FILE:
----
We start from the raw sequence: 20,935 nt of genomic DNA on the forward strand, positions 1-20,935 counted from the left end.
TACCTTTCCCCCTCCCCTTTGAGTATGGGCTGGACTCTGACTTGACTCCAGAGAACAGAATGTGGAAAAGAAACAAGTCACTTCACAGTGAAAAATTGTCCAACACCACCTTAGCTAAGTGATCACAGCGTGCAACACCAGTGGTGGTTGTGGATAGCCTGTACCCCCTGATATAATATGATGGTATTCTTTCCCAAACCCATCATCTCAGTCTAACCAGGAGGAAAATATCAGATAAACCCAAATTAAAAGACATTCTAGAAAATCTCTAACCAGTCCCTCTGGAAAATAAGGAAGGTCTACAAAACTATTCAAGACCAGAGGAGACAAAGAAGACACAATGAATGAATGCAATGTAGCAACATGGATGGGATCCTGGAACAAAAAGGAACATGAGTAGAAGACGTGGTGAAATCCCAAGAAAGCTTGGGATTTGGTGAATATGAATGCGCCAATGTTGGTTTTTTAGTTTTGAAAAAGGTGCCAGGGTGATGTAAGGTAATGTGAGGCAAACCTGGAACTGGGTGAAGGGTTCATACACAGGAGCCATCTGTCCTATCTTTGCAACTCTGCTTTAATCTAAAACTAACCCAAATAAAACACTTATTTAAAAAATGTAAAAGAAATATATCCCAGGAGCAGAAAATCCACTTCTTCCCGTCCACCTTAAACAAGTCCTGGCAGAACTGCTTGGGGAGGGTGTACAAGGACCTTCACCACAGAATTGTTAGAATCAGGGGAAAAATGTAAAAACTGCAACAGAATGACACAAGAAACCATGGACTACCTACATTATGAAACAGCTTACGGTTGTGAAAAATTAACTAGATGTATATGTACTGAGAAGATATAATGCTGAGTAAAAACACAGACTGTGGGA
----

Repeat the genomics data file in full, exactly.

We start from the raw sequence: 20,935 nt of genomic DNA on the forward strand, positions 1-20,935 counted from the left end.
TACCTTTCCCCCTCCCCTTTGAGTATGGGCTGGACTCTGACTTGACTCCAGAGAACAGAATGTGGAAAAGAAACAAGTCACTTCACAGTGAAAAATTGTCCAACACCACCTTAGCTAAGTGATCACAGCGTGCAACACCAGTGGTGGTTGTGGATAGCCTGTACCCCCTGATATAATATGATGGTATTCTTTCCCAAACCCATCATCTCAGTCTAACCAGGAGGAAAATATCAGATAAACCCAAATTAAAAGACATTCTAGAAAATCTCTAACCAGTCCCTCTGGAAAATAAGGAAGGTCTACAAAACTATTCAAGACCAGAGGAGACAAAGAAGACACAATGAATGAATGCAATGTAGCAACATGGATGGGATCCTGGAACAAAAAGGAACATGAGTAGAAGACGTGGTGAAATCCCAAGAAAGCTTGGGATTTGGTGAATATGAATGCGCCAATGTTGGTTTTTTAGTTTTGAAAAAGGTGCCAGGGTGATGTAAGGTAATGTGAGGCAAACCTGGAACTGGGTGAAGGGTTCATACACAGGAGCCATCTGTCCTATCTTTGCAACTCTGCTTTAATCTAAAACTAACCCAAATAAAACACTTATTTAAAAAATGTAAAAGAAATATATCCCAGGAGCAGAAAATCCACTTCTTCCCGTCCACCTTAAACAAGTCCTGGCAGAACTGCTTGGGGAGGGTGTACAAGGACCTTCACCACAGAATTGTTAGAATCAGGGGAAAAATGTAAAAACTGCAACAGAATGACACAAGAAACCATGGACTACCTACATTATGAAACAGCTTACGGTTGTGAAAAATTAACTAGATGTATATGTACTGAGAAGATATAATGCTGAGTAAAAACACAGACTGTGGGA